At the Haverhill dealership, about nine out of 10 new S60s currently arriving from Volvo feature all-wheel drive, Rogers estimated. The shift is well timed for the season.
A Swedish auto maker that is now owned by the Chinese car company Geely, Volvo has traditionally operated in what car-biz pundits call the premium class, or the near-luxury class. But that still puts its brand image a step below full-fledged luxury.
Therefore Volvo doesn’t typically see, say, hard-core BMW or Mercedes shoppers drawn mostly to the image of those high-flying brands.
“But when someone is shopping with an open mind, they come in our door,” said Jaffarian’s Rogers. “The S60 is very comparable to the BMW 3-Series and the Audi A4. Once you get people behind the wheel, especially with Volvo’s new technology, they get excited.”
That technology includes all the communication and connectivity features built into top-end autos today. But it also lays a heavy emphasis on safety systems, extending Volvo’s long-standing reputation for making safe, sheltering vehicles, Rogers noted.
For example, he said, customers are drawn to the S60’s “city safety” features that automate aspects of vehicle control to prevent accidents.
“The car will stop itself if another car should stop short in front of you, at speeds up to 20 miles per hour,” he explained. “It comes standard in the vehicle, with every trim and package. It’s something that Volvo puts into the vehicle and it doesn’t cost you an arm and a leg.”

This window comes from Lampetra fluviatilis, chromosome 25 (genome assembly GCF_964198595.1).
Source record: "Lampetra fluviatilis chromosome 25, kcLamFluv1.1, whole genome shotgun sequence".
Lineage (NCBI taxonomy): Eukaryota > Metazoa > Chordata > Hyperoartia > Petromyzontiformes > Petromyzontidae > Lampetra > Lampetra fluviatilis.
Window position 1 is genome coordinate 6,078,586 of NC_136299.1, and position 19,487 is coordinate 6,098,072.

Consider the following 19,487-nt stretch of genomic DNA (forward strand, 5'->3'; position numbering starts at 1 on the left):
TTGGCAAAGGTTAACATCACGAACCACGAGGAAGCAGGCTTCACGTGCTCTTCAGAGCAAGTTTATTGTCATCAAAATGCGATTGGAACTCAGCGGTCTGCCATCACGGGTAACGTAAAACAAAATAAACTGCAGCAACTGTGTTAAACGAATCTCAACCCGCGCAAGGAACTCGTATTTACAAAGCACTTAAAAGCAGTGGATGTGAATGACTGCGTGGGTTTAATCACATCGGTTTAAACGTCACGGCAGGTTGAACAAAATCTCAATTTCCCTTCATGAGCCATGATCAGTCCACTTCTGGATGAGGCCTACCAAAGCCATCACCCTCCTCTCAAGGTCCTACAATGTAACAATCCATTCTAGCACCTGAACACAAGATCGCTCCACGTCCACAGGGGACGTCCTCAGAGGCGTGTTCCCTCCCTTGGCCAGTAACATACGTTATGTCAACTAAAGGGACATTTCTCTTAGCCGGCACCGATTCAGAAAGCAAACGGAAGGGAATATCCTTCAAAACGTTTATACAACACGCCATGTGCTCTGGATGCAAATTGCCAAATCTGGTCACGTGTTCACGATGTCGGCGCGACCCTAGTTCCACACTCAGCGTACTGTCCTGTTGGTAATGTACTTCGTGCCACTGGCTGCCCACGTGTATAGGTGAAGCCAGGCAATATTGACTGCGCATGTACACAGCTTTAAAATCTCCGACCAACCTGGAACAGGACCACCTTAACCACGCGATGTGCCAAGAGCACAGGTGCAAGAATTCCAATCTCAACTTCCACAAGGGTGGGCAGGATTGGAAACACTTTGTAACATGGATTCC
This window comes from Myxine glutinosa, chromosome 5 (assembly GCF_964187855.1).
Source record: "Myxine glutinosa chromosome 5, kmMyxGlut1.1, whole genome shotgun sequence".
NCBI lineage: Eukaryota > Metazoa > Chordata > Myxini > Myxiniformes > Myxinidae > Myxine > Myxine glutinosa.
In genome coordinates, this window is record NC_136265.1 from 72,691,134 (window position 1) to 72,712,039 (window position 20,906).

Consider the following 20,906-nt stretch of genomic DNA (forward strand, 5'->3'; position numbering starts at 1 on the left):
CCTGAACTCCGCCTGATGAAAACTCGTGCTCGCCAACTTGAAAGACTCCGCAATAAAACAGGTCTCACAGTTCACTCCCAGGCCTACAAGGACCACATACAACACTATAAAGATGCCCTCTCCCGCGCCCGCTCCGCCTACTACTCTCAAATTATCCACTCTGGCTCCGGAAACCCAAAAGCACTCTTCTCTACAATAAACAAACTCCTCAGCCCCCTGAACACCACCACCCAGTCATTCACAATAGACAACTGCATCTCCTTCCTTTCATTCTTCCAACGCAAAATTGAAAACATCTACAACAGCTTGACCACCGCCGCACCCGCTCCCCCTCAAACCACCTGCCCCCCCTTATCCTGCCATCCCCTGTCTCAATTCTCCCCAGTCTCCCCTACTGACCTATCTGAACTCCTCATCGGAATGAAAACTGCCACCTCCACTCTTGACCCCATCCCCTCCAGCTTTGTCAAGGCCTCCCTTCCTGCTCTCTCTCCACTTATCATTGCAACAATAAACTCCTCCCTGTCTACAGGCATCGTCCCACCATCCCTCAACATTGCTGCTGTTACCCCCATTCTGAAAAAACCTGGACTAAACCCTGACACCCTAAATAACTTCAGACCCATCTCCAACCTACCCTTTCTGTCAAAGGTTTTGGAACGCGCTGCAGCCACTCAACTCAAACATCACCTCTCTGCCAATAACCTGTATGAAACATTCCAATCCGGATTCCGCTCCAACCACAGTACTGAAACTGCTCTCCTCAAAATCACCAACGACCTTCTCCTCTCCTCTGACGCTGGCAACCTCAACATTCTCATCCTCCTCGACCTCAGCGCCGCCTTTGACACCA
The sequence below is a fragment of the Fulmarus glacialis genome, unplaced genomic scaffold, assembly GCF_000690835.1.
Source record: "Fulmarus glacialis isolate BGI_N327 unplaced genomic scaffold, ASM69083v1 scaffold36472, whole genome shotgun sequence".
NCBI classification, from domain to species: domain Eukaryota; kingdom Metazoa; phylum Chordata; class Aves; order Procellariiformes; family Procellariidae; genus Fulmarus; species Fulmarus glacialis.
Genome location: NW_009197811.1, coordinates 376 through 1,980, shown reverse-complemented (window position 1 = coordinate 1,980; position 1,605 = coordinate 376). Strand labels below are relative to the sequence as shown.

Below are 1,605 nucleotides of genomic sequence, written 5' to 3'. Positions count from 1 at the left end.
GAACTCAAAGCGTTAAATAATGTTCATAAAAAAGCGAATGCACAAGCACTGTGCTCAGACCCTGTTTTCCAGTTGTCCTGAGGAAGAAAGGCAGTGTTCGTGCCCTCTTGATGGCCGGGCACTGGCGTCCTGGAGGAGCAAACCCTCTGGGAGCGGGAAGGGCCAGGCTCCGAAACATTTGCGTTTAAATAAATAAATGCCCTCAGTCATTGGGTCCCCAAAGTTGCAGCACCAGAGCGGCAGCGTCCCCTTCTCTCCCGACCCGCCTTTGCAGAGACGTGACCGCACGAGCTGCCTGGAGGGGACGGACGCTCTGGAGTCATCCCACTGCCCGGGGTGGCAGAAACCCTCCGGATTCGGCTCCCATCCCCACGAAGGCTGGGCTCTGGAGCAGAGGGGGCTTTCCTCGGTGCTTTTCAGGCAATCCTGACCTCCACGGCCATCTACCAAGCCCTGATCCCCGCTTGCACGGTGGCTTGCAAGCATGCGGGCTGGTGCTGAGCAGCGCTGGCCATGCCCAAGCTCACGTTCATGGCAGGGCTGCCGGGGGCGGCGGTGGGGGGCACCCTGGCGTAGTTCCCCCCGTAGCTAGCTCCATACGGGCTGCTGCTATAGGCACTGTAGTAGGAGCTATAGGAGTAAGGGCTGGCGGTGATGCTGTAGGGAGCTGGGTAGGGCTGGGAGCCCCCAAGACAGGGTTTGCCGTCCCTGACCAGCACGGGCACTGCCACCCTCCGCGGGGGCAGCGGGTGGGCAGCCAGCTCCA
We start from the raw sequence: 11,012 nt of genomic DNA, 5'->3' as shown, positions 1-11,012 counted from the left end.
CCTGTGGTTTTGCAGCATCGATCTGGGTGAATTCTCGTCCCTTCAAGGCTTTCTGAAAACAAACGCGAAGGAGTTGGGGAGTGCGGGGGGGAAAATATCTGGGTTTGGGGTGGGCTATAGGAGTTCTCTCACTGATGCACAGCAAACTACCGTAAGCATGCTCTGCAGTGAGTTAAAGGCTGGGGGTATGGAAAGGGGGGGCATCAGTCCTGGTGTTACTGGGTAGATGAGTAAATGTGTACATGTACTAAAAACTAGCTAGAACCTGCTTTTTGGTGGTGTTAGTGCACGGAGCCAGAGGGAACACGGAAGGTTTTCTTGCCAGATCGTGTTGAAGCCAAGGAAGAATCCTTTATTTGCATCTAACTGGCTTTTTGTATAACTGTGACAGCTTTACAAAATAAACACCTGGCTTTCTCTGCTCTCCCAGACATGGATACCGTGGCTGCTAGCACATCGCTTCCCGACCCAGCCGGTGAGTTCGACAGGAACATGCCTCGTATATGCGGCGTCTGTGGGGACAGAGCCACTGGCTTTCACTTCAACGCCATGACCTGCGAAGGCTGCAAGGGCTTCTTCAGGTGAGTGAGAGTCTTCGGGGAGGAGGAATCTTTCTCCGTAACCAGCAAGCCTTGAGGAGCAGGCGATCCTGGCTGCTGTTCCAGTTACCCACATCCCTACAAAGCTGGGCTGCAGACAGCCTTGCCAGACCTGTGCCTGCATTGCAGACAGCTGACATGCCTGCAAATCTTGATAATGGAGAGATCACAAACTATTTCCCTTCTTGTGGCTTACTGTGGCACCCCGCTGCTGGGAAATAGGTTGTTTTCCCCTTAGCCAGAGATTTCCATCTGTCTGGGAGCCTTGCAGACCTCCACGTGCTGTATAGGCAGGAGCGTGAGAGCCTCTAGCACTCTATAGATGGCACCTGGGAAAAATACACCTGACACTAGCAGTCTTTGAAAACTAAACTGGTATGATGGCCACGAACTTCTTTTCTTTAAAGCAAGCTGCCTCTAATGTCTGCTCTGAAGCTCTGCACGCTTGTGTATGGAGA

Rogers said the S60 is considered the “athlete” among Volvo’s models. “It’s not a big, bulky car. It zips and zags to wherever you want to put it.”
Such characteristics make the model most appealing to youthful drivers, he explained.
“We get a lot of people in their 30s and 40s,” said Rogers. “We get some people in their upper 20s, young professionals just out of college who are buying their first new car. They see that, dollar for dollar, what they’re getting is unbelievable.”
Some mature drivers see that luxury-for-less value too.
“I just delivered one to a man in his 80s,” said Rogers last week. “He bought a bright orange-copper one with every option in it.”
It seems that good sense knows no age.
Jeffrey Zygmont has written about automobiles since 1982. Based in Salem, N.H., he writes books and articles about innovation, technology and culture. He can be contacted through the website jeffreyzygmont.com
2013 Volvo S60 Vehicle type: 4-door, 5-passenger, front- and all-wheel-drive compact sedan Price range: $31,750 to $43,900 (plus options) Warranty: 5 years/50,000 miles basic warranty; 5 years/50,000 miles free maintenance; 5 years/50,000 miles free wear-and-tear parts replacement; 5 years/unlimited miles roadside assistance Engine: 2.5-liter turbocharged I5 Power: 250 horsepower at 5,500 rpm; 266 lb.-ft. torque at 1,800 rpm Transmission: 6-speed automatic Fuel economy: 21 mpg city; 30 mpg highway (with FWD) Wheelbase: 109 inches Length: 182 inches Width: 73 inches Height: 58 inches Weight: 3,548 pounds Fuel capacity: 17.8 gallons Turning circle: 37.1 ft.